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Student’s Photo Essay on Teen Captures Audience with Time Magazine
Newhouse graduate student Taylor Baucom has been photographing the story of 16-year-old Gena Buza for the past two years. Her photos have captured the daily life and joys of a vibrant teenager, who has a love for art and lives with the day-to-day routines of someone with quadriplegia.
Baucom’s subtle, yet powerful, images, which began as part of a Newhouse project, are now gaining a much wider audience on Time magazine’s Lightbox site. Time also ran one of the photos in the June 30 edition of the magazine promoting the online story.
“Raising My Head High”: A 16-Year-Old With Quadriplegia Goes to Her Prom was selected as a photo essay on the site with 29 images from Baucom’s work and a poem by Buza about the day that changed her life and the courage she finds in herself.
And that’s exactly what Baucom saw through her camera lens.
“I wanted to show Gena’s strength and document her life as a teenager,” Baucom says. “There was definitely a reality that I wanted to convey in my photos, but even in those vulnerable moments, I felt they showed strength.”
In black and white
Baucom’s black and white photos on Time’s Lightbox site, which highlights inspired and groundbreaking work, show Buza as she gets ready for her junior prom, prepares for another surgery and enjoys time with her friends and family.
“The faith and family dynamic was another important aspect of the story, and Gena’s power stemmed from that,” says Baucom, a graduate student in the Department of Multimedia Photography and Design.
The project began as part of the annual multimedia Newhouse Fall Workshop in 2012, which had students searching for subjects for the theme of “a successful high school student.” In the workshop, students spend an intensive weekend working with industry professionals to develop their skills.
Baucom spoke with Pastor Dan Williams of the North Central Church in North Syracuse to see if he could recommend any students who were involved in their community or missions work. “He said without hesitation ‘Gena Buza,’” Baucom says.
Buza was left paralyzed from the chest down after a car accident in 2003 when she was 6 years old.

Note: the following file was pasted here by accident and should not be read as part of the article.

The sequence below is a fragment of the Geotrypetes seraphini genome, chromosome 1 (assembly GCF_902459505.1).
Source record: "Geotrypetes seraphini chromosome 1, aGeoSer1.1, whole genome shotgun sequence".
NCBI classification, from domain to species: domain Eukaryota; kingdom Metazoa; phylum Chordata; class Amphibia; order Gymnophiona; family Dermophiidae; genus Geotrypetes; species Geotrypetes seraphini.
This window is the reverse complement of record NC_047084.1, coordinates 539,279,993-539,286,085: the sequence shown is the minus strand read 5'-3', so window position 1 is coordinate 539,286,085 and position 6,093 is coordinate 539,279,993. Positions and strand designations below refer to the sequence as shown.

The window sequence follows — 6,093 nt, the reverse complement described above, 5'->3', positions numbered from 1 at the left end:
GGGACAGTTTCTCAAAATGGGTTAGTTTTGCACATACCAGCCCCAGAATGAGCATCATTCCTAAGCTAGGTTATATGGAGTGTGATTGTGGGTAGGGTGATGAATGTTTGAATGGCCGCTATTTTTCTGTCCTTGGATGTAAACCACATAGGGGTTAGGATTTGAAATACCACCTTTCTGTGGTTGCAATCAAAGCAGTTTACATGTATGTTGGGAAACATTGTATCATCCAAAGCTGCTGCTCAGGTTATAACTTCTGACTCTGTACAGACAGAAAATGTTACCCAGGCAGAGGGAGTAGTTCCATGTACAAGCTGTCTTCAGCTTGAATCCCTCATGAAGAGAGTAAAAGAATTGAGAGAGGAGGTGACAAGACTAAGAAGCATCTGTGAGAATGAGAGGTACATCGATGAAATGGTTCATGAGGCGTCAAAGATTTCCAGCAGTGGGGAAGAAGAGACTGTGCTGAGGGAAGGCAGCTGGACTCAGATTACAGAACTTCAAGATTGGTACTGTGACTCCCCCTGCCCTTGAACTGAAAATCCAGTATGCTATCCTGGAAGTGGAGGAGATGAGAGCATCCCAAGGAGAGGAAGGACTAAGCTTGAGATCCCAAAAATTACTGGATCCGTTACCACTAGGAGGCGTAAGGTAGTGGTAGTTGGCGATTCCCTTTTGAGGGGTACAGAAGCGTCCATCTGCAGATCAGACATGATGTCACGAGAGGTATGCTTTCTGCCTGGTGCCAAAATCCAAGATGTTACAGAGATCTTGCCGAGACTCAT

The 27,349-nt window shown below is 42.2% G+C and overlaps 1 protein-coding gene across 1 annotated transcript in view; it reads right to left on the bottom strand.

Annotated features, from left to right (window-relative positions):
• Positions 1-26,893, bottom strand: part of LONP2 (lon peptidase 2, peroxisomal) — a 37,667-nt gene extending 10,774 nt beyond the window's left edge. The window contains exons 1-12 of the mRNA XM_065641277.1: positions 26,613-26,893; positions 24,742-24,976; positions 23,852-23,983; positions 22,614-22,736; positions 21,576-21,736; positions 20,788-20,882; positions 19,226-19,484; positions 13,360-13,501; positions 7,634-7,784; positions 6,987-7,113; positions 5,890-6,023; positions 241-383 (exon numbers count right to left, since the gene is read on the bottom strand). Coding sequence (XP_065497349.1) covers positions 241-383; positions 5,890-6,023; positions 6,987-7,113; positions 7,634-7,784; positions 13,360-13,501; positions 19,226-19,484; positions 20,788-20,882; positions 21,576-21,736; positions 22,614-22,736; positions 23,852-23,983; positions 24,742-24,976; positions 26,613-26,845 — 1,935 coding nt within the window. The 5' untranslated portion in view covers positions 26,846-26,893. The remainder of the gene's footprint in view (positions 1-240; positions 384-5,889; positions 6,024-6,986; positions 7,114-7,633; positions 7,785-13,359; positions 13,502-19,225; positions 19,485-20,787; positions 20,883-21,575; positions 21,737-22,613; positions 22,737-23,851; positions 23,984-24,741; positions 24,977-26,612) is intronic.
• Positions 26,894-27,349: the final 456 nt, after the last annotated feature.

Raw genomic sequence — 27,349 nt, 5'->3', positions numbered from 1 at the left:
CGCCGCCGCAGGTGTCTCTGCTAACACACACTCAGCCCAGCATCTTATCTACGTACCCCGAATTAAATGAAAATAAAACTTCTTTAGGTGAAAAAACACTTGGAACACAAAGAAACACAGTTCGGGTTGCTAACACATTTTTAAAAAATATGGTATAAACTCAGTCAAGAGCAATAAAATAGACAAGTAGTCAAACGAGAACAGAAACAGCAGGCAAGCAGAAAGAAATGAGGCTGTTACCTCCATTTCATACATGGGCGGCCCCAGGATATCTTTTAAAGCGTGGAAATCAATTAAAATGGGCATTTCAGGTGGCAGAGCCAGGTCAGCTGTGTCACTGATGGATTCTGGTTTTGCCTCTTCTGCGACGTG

In a brief introduction to the photo essay, Baucom writes, “One might expect that this is the beginning of a tale that ends in broken dreams and heartache. But the heartache wore off, the dreams have evolved and Gena is today a remarkable 16-year-old with a story to tell. I have been photographing ‘Gena, In Constant Motion’ since 2012.”
Documenting a family
The photos reveal the details of intimate family life–sharing a laugh over a secret, bedtime rituals and the prom dress reveal—moments Baucom not only photographs but shares in.
“From the moment they let me into their lives there was an instant connection that has continued to grow into an amazing relationship,” Baucom says. “Gena is also a photographer, so it’s been great to be able to connect with her on that level and for her to start documenting her own story and the stories unfolding around her. It is very exciting to see her work evolve and develop.”
Her work got the attention of Time by a fellow Newhouse master’s student, Katie Hogin, who was interning at Time and presented Baucom’s photos to editors.
“The reaction the story has gotten has been unbelievable,” says Baucom, whose project tied for gold in the Domestic Picture Story category of the College Photographer of the Year competition last fall. “I have had people I have never met reach out to me about the story, admiring the work and asking for advice with stories they are working on.”
Others have also been in contact with Buza. “Gena has had multiple people and organizations reach out to her, such as the Christopher Reeve Foundation,” Baucom says. “There has been an outpouring of support from the spinal cord community. It’s been really rewarding to see the impact she is making on different people.”
Baucom, who won first place in the White House News Photographers Association’s “2014 Eyes of History” student video contest in the sports category, is currently interning with Major League Baseball in New York City.
She is also working on her thesis, which is focused on documenting her sister, Jessi, who was born with Down syndrome, and also creating interactive platforms for families with children born with Down syndrome.
After completing her degree, her future plans may take her anywhere.
“I hope to continue working in the field of sports and continue working on personal photo and video projects,” Baucom says. “At this point in my life I am open and excited to explore any opportunity that presents itself.”
More of Baucom’s portfolio can be found at http://www.taylorbaucom.com.